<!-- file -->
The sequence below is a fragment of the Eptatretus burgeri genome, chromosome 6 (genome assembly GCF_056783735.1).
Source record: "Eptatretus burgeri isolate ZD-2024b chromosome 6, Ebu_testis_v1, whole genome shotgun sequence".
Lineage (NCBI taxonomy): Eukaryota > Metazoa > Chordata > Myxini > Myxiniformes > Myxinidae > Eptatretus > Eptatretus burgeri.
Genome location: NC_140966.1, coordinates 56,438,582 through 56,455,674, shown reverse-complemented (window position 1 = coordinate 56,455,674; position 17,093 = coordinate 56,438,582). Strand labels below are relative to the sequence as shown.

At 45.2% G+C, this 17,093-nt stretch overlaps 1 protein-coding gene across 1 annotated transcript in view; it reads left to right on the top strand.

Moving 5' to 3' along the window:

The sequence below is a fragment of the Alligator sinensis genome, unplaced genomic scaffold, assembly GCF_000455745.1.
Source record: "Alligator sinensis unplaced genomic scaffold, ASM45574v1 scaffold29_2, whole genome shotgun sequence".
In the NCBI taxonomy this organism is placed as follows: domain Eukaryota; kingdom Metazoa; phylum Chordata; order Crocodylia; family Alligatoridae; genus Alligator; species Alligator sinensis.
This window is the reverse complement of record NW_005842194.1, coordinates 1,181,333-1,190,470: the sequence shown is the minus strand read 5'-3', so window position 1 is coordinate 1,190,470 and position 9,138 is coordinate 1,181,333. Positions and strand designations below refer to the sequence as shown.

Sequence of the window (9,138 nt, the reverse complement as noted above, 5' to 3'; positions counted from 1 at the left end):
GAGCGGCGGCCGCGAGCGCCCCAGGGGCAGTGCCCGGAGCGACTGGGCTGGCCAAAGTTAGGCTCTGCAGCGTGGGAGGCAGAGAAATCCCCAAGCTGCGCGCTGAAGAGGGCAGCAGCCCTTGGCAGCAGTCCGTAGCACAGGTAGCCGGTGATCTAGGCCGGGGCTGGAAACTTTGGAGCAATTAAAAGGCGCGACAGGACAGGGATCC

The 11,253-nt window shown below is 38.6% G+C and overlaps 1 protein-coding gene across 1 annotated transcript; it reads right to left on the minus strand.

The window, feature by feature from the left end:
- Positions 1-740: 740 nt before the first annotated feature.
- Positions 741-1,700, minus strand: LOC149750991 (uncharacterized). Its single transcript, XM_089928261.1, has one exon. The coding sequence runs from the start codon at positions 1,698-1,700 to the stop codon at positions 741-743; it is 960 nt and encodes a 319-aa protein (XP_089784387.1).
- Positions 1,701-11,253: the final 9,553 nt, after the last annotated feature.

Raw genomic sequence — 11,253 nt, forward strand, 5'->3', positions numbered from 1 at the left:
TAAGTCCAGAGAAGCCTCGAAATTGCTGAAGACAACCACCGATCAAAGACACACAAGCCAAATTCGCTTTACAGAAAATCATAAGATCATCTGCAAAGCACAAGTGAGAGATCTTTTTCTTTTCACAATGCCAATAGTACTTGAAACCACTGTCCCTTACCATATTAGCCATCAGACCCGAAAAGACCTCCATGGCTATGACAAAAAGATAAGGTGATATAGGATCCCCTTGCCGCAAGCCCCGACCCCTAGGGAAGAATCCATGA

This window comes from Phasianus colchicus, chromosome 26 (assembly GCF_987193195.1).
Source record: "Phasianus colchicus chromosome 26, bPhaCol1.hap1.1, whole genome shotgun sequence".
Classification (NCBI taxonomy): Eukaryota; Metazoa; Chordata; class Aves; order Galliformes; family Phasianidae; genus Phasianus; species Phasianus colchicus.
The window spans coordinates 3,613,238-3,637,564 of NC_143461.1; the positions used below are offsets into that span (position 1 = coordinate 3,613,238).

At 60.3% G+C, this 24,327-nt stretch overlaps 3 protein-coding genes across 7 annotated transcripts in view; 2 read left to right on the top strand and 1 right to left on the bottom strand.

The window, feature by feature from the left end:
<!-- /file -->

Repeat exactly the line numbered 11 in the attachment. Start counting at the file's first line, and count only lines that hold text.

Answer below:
Sequence of the window (9,138 nt, the reverse complement as noted above, 5' to 3'; positions counted from 1 at the left end):